By Tonia-lee Haughton
Dr. Shereen Inayatulla is an Associate English professor at York College who is known by students to be heartwarming. Her educational background consists of a bachelor’s in English Literature from the University of Manitoba before she earned her master’s at the University of Windsor where she majored in English Language, Literature, and Creative Writing. Later on she earned a PhD in English Composition and Rhetoric at the University of Wisconsin-Milwaukee. Today she specializes in composition and rhetoric as well as literacy studies, autoethnography, postcolonial, feminist and queer theory. As an educator and a writer she utilized all her areas of expertise in sections of journal articles, book chapters and essays. One focus in particular, queer theory, is applied to one of her recent writing projects.
Last August she published the sixteenth chapter titled, “Subatomic Literacies and Queer Quantum Storytelling,” of a book called The Routledge Handbook of Queer Rhetoric. This written contribution to the book is pulled from her life experiences as a South Asian around storytelling, her interests in autoethnography and fiction writing, and her limited knowledge on quantum physics to apply to her explanation of queer theory. As I interviewed her to learn more about her thought process behind this chapter, she was adamant that she knows very little about physics and that she doesn’t claim to be an expert on scientific concepts. However, as I was curious and confused about the relationship between quantum physics and queer theory, she explained, “I started thinking about how a lot of people before me have written about, or even explored the idea of queer temporality; this idea that queer experiences with time for various queer people might not look like these traditional timelines, and if that’s the case then what do we make of that? Because there’s so much pressure to do something a certain kind of way. And so, I feel like there’s a strong connection between the way time is conceived within this body of scholarship we call queer theory and the way I’m thinking of time in terms of storytelling — South Asian immigrants and our practices with storytelling. There’s a connection between those two things, and the observations made in quantum physics about time as a non-linear entity.” Inayatulla intended to connect her knowledge on queer theory to her interest in quantum physics by showing that queer experiences not following the fixed format of life’s timelines is similar to the studies done in quantum physics showing that time is non-linear and inconsistent.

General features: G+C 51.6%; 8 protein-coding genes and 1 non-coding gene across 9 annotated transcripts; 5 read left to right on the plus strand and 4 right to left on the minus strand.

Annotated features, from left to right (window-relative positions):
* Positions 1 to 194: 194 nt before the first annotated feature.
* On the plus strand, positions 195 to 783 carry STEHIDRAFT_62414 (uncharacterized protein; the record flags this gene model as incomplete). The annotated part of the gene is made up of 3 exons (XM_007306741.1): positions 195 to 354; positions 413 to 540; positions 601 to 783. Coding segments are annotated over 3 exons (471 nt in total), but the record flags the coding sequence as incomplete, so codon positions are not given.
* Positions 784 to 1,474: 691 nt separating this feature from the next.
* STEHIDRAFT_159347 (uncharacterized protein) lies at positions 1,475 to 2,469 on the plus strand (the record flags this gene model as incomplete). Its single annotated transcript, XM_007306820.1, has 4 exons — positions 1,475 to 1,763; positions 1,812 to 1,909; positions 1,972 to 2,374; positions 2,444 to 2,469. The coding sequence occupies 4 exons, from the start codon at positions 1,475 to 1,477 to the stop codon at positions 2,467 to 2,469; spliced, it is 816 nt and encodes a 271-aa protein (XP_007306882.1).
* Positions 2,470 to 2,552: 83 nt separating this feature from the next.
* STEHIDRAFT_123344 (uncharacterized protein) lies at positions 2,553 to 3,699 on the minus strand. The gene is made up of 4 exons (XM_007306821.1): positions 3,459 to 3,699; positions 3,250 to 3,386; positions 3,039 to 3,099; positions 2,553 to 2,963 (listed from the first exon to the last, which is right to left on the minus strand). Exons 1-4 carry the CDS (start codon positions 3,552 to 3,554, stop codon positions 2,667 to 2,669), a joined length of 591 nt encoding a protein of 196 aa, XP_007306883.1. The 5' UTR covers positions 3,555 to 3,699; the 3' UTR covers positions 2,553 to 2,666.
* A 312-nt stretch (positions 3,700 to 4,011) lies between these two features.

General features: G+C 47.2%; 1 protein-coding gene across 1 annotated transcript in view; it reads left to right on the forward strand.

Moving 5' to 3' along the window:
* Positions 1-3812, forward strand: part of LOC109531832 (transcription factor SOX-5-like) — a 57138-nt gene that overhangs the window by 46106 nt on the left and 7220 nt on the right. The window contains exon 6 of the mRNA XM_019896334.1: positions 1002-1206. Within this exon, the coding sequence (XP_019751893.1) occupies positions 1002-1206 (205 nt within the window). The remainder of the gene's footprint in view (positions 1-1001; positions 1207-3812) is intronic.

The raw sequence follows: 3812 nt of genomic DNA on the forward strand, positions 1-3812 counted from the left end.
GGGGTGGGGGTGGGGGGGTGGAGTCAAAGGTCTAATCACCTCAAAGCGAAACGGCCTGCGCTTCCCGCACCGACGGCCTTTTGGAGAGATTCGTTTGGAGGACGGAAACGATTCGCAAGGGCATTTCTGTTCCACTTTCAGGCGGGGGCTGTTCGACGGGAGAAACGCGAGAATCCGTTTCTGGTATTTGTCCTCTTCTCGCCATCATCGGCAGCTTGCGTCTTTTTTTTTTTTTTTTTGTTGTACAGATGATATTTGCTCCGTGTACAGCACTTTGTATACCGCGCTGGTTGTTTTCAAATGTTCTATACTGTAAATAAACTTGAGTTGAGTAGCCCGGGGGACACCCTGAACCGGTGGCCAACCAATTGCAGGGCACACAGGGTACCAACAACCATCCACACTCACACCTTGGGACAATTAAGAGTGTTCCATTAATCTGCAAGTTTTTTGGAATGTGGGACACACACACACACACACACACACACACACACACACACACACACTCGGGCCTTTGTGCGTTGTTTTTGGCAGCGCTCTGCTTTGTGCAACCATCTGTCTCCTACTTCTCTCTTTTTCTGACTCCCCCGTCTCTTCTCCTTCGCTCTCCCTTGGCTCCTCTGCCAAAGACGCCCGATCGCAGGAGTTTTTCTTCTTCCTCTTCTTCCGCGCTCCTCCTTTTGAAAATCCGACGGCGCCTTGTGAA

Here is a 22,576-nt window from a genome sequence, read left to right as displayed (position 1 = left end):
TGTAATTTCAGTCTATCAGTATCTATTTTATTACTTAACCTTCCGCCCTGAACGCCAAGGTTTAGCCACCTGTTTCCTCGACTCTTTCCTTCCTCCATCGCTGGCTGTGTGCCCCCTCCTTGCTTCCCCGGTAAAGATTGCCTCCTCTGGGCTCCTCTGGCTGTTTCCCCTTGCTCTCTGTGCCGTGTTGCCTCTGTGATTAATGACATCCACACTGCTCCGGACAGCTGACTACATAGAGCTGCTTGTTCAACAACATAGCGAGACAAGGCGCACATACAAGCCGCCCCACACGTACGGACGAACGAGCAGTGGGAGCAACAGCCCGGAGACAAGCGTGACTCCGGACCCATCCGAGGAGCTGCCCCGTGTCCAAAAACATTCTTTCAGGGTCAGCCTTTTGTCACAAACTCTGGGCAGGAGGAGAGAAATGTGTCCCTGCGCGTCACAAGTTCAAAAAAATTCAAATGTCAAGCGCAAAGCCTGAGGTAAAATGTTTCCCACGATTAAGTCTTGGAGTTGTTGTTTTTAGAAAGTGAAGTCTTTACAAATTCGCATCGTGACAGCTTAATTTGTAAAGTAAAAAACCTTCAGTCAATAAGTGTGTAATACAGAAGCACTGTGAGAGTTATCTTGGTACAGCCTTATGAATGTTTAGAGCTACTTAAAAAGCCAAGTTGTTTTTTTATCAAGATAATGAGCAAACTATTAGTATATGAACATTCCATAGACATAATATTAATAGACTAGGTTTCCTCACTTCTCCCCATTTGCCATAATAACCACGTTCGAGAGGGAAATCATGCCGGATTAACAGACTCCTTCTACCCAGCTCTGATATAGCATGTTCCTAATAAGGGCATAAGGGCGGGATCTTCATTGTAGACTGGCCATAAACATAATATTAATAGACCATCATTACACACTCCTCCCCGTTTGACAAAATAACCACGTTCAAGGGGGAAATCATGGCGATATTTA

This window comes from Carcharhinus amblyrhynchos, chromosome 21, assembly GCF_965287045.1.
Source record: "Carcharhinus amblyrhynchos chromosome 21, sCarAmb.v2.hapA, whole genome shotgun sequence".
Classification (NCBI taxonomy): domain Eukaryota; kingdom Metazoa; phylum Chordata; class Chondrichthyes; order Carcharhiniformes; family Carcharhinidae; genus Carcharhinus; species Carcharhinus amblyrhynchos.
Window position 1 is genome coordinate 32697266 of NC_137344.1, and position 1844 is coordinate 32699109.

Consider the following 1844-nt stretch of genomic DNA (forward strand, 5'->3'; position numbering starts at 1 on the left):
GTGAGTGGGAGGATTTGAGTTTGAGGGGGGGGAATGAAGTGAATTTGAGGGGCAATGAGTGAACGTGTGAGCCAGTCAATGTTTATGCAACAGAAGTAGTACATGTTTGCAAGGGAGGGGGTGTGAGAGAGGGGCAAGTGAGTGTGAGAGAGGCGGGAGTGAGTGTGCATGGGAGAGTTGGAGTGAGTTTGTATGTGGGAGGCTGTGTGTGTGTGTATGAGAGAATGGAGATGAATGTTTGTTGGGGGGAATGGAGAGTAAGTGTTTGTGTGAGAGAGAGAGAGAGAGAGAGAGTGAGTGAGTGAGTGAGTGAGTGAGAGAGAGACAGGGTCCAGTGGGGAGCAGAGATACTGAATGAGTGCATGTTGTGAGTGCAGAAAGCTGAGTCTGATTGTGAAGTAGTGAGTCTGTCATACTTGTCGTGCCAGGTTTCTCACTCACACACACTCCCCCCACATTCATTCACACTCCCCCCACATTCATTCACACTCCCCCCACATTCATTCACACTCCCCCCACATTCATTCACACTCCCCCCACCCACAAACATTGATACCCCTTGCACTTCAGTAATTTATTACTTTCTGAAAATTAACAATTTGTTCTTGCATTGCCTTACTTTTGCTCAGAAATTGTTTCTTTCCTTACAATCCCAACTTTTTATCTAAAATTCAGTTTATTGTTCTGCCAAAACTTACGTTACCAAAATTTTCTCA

The discussion of time in quantum physics also intersects with her cultural background as a South Asian and how oral storytelling was done in her family. This played a huge role in her inspiration to write this chapter of the book, using fictional writing style to make these connections. On the topic of quantum physics, she stated, “I started picking up a lot of books on the subject and immediately made a connection into the ways in which my family tells stories, and the way I was raised in the oral storytelling traditions. I started to really wonder, also, what it had to do with the way South Asian immigrants experienced time when moving from regions of South Asia to the U.S. and Canada, and the ways in which time and progress are coded as linear.” She used these storytelling techniques learned from childhood to correlate queer theory to what she read about quantum physics, based upon her cultural practices of storytelling and her love of fiction writing. Rather than explicitly saying that these things are similar, she wants readers to observe the similarities between them.
With an unexpected but interesting connection between these two concepts, the question comes up as to why people should read this chapter and who would be most benefited from reading it. Inayatulla said that she doesn’t require people to read this chapter. However, she added, “It’s for people who are actually trying to figure out ways to use their autoethnographic experience as a form of inquiry towards a research project, and that’s why I think it might be useful to people who might be interested in that.” Autoethnography is one of her specialties, and her interest in such is what drove her to writing the chapter on this particular topic, along with her addition of autoethnographic material, which is based on another project she is working on. Therefore, people interested in autoethnography would be inspired by her references made toward that subject in order to complete their own projects.